Managers urged to prepare as pay trends expected to continue rising in 2024

Inflationary pressures and tight markets has led to a notable surge

Managers urged to prepare as pay trends expected to continue rising in 2024

Risk Management News

By Kenneth Araullo

New insights from WTW reveal the top employee pay trends in 2024, an integral aspect to consider as many firms are now realising the prevalence of employee risks in the workplace.

In recent years, salary increases in Europe and North America have been relatively stable, remaining within the 2.7% to 3% range since 2010. However, a confluence of economic and labour market factors has recently driven salary budgets to unprecedented levels. The critical question facing businesses and HR professionals now is the sustainability of these heightened salary budgets.

The current landscape, marked by tight labour markets, inflationary pressures, and employee retention concerns, has led to a notable upsurge in salary increases. In 2023, an overwhelming 96% of organisations reported salary increases, a significant jump from 63% in 2020. This surge has propelled overall salary increase budgets and total compensation spend to new peaks. While a slight downturn is anticipated in 2024, salary increases are expected to remain significantly higher than the historical average.

The year 2023 witnessed average actual salary increases reaching 5.4%, a rise from the 5% seen in 2022. This trend is particularly evident among organisations in the world's top 15 economies. However, projections for 2024 indicate a slight easing, with anticipated increase budgets hovering around 5%. This marks a departure from the typical budget increases of around 4% observed in the previous two decades.

This escalation in salary increases necessitates a strategic approach to awarding pay increases, moving beyond a uniform methodology. Organisations must consider various factors, including geographic location and the identification of at-risk or critical talent. This requires a multifaceted strategy that extends beyond pay, aiming to optimise total rewards.

In 2023, salary increases not only exceeded the actual increases of 2022 but also surpassed initial projections for the year. According to the December Salary Budget Planning Report, 47% of global organisations reported that their 2023 salary budgets exceeded those of their 2022 compensation planning cycle.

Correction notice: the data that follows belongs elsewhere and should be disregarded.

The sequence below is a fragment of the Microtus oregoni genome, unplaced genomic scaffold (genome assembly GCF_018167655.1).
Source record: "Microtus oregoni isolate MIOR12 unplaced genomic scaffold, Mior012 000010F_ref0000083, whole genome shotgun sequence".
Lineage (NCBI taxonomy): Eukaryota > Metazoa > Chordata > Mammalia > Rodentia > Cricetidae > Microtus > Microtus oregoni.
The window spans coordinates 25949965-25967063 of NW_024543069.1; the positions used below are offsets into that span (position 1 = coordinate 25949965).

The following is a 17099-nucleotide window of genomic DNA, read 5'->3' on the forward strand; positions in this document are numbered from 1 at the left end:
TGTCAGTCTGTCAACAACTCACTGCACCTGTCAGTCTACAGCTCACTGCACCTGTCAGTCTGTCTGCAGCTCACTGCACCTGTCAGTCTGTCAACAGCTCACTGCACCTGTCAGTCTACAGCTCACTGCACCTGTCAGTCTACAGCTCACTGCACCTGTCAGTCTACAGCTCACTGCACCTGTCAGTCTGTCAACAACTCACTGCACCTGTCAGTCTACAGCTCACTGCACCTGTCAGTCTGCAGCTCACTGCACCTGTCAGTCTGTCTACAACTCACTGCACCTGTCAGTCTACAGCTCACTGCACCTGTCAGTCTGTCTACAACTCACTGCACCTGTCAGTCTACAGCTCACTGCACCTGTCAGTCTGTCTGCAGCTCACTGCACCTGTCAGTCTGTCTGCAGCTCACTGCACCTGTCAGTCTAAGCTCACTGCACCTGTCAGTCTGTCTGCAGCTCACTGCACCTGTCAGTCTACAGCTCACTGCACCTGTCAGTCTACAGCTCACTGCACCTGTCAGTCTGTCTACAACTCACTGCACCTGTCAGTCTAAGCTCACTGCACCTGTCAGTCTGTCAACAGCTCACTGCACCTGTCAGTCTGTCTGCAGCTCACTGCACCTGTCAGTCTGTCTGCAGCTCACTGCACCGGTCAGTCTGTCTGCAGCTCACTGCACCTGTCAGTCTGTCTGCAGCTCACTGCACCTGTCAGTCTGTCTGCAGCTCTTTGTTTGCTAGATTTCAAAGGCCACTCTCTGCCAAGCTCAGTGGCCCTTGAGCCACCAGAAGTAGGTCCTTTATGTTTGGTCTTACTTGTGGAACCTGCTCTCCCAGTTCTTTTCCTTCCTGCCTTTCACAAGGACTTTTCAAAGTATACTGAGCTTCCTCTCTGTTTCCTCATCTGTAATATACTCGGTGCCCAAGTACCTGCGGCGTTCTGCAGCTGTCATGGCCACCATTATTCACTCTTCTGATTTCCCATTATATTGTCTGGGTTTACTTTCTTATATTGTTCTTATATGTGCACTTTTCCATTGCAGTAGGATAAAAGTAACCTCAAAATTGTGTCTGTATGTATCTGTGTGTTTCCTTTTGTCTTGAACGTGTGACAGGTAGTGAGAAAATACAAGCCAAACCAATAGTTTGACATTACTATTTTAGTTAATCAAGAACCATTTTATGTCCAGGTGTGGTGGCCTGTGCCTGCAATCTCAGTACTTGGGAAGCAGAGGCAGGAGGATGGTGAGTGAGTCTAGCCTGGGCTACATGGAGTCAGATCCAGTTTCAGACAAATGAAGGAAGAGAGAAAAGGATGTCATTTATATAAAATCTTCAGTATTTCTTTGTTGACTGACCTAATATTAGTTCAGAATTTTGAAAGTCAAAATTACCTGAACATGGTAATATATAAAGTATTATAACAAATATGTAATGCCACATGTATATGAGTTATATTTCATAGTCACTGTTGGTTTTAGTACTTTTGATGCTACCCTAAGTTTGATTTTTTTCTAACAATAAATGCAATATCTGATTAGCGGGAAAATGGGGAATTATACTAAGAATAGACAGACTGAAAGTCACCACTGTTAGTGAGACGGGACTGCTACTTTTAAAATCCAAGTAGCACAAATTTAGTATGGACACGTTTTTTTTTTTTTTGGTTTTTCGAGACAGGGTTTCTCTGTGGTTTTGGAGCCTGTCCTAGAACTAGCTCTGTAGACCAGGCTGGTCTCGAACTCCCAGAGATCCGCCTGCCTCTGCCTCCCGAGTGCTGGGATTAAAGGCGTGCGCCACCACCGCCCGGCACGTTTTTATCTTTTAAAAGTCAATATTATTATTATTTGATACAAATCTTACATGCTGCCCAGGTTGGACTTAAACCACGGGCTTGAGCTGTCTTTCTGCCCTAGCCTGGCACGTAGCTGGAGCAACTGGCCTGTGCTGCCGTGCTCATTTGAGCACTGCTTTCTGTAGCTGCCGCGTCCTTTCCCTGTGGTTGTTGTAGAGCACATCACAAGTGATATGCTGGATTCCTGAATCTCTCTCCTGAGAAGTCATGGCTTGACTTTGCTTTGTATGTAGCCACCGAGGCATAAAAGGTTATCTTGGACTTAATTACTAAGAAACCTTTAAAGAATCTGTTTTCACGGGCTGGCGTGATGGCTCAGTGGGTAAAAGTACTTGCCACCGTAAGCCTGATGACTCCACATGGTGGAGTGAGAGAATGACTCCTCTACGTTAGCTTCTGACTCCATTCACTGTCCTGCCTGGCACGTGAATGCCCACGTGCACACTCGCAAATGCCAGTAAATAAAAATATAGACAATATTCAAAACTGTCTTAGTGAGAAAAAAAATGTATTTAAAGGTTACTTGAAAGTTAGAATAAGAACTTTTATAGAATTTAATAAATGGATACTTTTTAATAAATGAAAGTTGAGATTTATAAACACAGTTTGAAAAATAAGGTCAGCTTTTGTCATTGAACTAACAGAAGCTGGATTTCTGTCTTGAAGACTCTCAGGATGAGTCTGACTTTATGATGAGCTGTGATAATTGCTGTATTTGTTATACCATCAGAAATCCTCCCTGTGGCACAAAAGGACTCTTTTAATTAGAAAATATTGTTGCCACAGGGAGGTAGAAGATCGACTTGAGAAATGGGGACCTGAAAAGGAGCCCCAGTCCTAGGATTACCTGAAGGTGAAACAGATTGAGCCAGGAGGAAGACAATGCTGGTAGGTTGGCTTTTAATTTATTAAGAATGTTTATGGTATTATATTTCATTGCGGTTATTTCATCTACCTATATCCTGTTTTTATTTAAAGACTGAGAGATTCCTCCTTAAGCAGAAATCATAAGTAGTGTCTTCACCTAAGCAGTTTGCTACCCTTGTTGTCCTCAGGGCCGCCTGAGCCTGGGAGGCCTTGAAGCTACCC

Geographically, the Eurozone, with its inflation rate decreasing to 2.4% year over year in November 2023, exemplifies the need to consider each region individually. Budget increases in Europe for 2023 were higher than in 2022, with variations among countries. The United Kingdom led these increases, with a budget increase of 0.9 percentage points in 2023 compared to 2022.

The primary drivers for these increased budgets were identified as inflationary pressures (cited by 60% of organisations) and a tight labour market (44%). Conversely, economic volatility remains a concern, with 31% of organisations adjusting their budgets in anticipation of a potential recession or weaker financial results.

Looking ahead to 2024, compensation and HR professionals continue to closely monitor labour markets and economic conditions. Initial plans in July 2023 indicated an average increase of 5% for 2024. The December Salary Budget Planning Report corroborates this, projecting that planned increases will average around 5%, with notable geographic variations.

Interestingly, historical data suggests that salary budget increases are often influenced by previous trends, with budgets showing a tendency to lag behind economic trends by six to 12 months. This inertia in budget planning underscores the importance of flexibility and responsiveness in the face of changing market conditions. As organisations navigate these dynamic landscapes, the ability to adapt and respond to emerging trends will be crucial in effectively managing compensation strategies.

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